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Energy Bars: Scam or Fallback Plan?

Some people think energy bars are a scam—another one of those foods that we’ve been convinced are good for us but actually aren’t as nutritious as the real thing. To me and to many others, however, they are sometimes the lesser of two evils when faced with junk food. These bars almost seem like virtue in a convenient package. Just how bad are they, both for your body and the environment?

Well, that convenient package is part of the problem. Millions of these foil wrappers end up in the landfill every year. TerraCycle has a recycling programs though on TerraCycle’s site it says you must sign up for a waiting list.

The environmental impact of this faux-food doesn’t stop there. Consider that these are a highly processed food –each of the hard-to-pronounce ingredients has had to be shipped around to pass through many hands , obscure industrial processes, and multiple factories just to produce the “meal in a bar” wolfed down in a few seconds. See a chart rating some energy bar brands according to various criteria, including environment and social responsibility. 

Do these expensive “meals” even do their job? They all do provide some sort of “energy,” in the sense that they contain calories, but many brands are exactly what they look like: glorified candy bars. Studies show that depending on the carb-protein-fat ratio of the bar, it may be no better than a regular meal at controlling insulin levels after meals. Only the high protein versions seem to be slightly better at maintaining a steady insulin level. And none really help with weight loss

So is there a greener, healthier alternative? There are energy bar mixes on the market that would reduce the packaging involved--they seem to at least contain pronounceable ingredients. There are also many energy bar recipes online—none of which I’ve tried, since I tend to get lost in the recipes that are based only on the loosest concept of “energy.” An internet search turned up variations listing corn syrup, pancake mix, chocolate chips, and marshmallows (as far as I’m concerned, the ultimate anti-food) as ingredients. Many of the high protein ones seem to be made mostly out of egg whites and protein powder--which may be an accurate reflection of how appetizing the ingredients of a commercial recipe look--and don't sound very tasty.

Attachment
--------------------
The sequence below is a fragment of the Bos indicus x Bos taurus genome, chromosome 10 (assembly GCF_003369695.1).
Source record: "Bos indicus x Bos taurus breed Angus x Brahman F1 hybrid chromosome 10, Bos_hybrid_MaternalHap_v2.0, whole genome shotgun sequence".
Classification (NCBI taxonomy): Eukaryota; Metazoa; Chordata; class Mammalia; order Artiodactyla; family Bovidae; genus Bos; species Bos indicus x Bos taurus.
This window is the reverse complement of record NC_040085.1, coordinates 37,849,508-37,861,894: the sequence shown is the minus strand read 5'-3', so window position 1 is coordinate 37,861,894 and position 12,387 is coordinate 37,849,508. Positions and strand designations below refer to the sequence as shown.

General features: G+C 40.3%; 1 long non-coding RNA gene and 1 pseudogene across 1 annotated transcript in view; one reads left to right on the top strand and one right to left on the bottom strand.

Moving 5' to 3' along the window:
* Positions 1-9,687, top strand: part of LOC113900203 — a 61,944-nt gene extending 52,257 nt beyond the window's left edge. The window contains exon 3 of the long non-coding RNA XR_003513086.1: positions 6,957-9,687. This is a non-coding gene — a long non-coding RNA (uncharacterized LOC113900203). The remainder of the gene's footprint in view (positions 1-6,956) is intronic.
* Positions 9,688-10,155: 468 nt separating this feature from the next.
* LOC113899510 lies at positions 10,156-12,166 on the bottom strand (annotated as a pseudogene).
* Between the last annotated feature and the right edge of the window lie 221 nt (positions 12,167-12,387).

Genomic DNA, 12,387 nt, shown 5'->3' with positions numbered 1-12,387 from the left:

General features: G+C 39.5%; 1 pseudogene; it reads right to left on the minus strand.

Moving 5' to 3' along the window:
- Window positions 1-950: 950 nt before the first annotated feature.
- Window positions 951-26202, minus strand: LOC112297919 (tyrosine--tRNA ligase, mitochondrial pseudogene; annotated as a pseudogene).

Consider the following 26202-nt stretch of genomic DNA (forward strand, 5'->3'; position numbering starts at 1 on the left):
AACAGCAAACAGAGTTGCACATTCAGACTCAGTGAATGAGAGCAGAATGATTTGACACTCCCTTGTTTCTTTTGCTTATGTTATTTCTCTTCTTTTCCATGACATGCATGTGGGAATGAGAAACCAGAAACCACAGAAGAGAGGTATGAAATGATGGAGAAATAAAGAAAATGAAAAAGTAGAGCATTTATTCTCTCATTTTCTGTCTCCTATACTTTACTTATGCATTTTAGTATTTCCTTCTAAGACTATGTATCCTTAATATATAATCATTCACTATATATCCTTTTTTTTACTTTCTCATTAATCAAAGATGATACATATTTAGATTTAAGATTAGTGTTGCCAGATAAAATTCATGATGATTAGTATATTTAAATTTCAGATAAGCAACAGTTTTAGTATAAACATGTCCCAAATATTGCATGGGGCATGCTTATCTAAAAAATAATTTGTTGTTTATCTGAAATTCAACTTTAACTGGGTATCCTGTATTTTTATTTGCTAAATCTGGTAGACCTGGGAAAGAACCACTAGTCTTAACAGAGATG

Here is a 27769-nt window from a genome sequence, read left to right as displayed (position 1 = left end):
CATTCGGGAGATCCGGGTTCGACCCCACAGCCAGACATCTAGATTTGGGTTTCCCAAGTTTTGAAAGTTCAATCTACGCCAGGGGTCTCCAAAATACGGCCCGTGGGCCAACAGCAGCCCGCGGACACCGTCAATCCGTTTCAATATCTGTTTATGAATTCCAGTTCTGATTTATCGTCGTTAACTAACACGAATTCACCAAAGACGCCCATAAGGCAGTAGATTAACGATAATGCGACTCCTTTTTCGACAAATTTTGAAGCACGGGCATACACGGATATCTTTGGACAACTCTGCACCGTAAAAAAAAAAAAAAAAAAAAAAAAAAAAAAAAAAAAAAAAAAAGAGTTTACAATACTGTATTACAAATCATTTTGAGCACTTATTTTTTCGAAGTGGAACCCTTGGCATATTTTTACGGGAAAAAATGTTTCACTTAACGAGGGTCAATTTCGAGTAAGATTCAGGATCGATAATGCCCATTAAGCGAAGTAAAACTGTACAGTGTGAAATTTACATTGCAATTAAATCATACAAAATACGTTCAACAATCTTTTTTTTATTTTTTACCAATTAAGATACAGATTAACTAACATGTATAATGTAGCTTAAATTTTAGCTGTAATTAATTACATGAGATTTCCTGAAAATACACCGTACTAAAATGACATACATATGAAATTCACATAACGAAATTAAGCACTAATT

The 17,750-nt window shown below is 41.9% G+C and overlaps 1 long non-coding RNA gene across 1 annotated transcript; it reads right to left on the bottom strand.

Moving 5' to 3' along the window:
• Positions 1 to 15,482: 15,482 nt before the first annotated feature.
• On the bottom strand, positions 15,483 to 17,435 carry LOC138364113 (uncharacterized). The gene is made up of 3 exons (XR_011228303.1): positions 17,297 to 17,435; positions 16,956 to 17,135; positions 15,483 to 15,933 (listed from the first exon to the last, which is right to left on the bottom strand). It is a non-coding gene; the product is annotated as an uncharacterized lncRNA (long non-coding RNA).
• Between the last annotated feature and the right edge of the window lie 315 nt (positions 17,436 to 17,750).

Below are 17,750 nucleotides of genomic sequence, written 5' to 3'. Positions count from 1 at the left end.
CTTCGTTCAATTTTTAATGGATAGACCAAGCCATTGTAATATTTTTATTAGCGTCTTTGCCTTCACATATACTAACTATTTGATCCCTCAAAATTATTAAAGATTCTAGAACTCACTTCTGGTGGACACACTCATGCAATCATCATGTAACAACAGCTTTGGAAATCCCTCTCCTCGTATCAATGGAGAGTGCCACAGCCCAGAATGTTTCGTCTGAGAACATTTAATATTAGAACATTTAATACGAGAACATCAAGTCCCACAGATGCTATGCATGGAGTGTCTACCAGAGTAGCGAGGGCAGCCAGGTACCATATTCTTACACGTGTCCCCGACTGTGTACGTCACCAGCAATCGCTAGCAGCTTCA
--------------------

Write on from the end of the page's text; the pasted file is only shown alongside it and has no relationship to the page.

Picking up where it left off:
On a deeper level, one wonders how these things were ever invented, and why they took off in such a big way. They certainly remove a lot of the pleasure from eating: the ones with better carb/protein/fiber/fat rations don’t really taste like food and they lack the texture and aroma that are integral to a meal. I think there are basically two groups of people, other than athletes, who use energy bars regularly: people who have never read the label and thus don’t know all the funky ingredients and sugar many brands contain; and those who for dietary reasons read every label, and find the list of ingredients and nutrients in black and white reassuring. Sometimes you like knowing a bar is safe and predictable.

For either group, there has to be a recipe for a “convenient” breakfast/snack without a ton of sugar out there. Even if you choose to boost the protein with a protein powder bought in bulk, the environmental impact is probably less than buying all those individual wrappers. It’s just a matter of picking a recipe and trying it, I guess. Until then, a smoothie is a pretty convenient fallback plan for breakfast.

Tags: Diet, Energy bar, Green diet, Nutrition, Packaging, Processed food

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